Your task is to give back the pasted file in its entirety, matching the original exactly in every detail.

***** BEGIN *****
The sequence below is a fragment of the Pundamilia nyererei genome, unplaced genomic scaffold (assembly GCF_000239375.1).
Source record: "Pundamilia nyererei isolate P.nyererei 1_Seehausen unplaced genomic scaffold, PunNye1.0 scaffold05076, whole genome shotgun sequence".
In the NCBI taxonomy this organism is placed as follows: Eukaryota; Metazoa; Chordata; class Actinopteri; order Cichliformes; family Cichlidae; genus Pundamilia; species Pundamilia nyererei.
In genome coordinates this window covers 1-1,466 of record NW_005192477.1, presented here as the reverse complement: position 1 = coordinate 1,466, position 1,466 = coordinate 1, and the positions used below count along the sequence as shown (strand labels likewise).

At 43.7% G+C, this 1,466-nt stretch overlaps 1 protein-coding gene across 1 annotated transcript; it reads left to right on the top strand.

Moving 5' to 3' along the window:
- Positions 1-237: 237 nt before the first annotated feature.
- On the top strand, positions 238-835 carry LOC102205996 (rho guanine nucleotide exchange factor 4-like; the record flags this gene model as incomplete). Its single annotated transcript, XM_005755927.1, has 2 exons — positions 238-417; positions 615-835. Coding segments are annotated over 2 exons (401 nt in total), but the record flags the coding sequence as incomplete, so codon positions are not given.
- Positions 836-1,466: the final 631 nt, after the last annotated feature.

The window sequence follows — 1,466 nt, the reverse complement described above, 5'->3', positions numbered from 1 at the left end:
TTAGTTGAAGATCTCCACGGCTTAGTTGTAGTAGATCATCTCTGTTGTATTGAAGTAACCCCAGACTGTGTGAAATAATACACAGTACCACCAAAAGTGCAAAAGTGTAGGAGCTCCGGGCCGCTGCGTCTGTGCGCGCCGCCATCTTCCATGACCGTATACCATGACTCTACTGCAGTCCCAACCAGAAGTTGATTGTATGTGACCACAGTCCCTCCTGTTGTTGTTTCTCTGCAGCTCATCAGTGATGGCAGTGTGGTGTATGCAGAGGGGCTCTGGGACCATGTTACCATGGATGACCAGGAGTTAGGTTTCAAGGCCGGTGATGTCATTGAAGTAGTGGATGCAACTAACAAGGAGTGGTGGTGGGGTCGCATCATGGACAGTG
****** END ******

The sequence below is a fragment of the Pundamilia nyererei genome, unplaced genomic scaffold (assembly GCF_000239375.1).
Source record: "Pundamilia nyererei isolate P.nyererei 1_Seehausen unplaced genomic scaffold, PunNye1.0 scaffold05076, whole genome shotgun sequence".
In the NCBI taxonomy this organism is placed as follows: Eukaryota; Metazoa; Chordata; class Actinopteri; order Cichliformes; family Cichlidae; genus Pundamilia; species Pundamilia nyererei.
In genome coordinates this window covers 1-1,466 of record NW_005192477.1, presented here as the reverse complement: position 1 = coordinate 1,466, position 1,466 = coordinate 1, and the positions used below count along the sequence as shown (strand labels likewise).

At 43.7% G+C, this 1,466-nt stretch overlaps 1 protein-coding gene across 1 annotated transcript; it reads left to right on the top strand.

Moving 5' to 3' along the window:
- Positions 1-237: 237 nt before the first annotated feature.
- On the top strand, positions 238-835 carry LOC102205996 (rho guanine nucleotide exchange factor 4-like; the record flags this gene model as incomplete). Its single annotated transcript, XM_005755927.1, has 2 exons — positions 238-417; positions 615-835. Coding segments are annotated over 2 exons (401 nt in total), but the record flags the coding sequence as incomplete, so codon positions are not given.
- Positions 836-1,466: the final 631 nt, after the last annotated feature.

The window sequence follows — 1,466 nt, the reverse complement described above, 5'->3', positions numbered from 1 at the left end:
TTAGTTGAAGATCTCCACGGCTTAGTTGTAGTAGATCATCTCTGTTGTATTGAAGTAACCCCAGACTGTGTGAAATAATACACAGTACCACCAAAAGTGCAAAAGTGTAGGAGCTCCGGGCCGCTGCGTCTGTGCGCGCCGCCATCTTCCATGACCGTATACCATGACTCTACTGCAGTCCCAACCAGAAGTTGATTGTATGTGACCACAGTCCCTCCTGTTGTTGTTTCTCTGCAGCTCATCAGTGATGGCAGTGTGGTGTATGCAGAGGGGCTCTGGGACCATGTTACCATGGATGACCAGGAGTTAGGTTTCAAGGCCGGTGATGTCATTGAAGTAGTGGATGCAACTAACAAGGAGTGGTGGTGGGGTCGCATCATGGACAGTG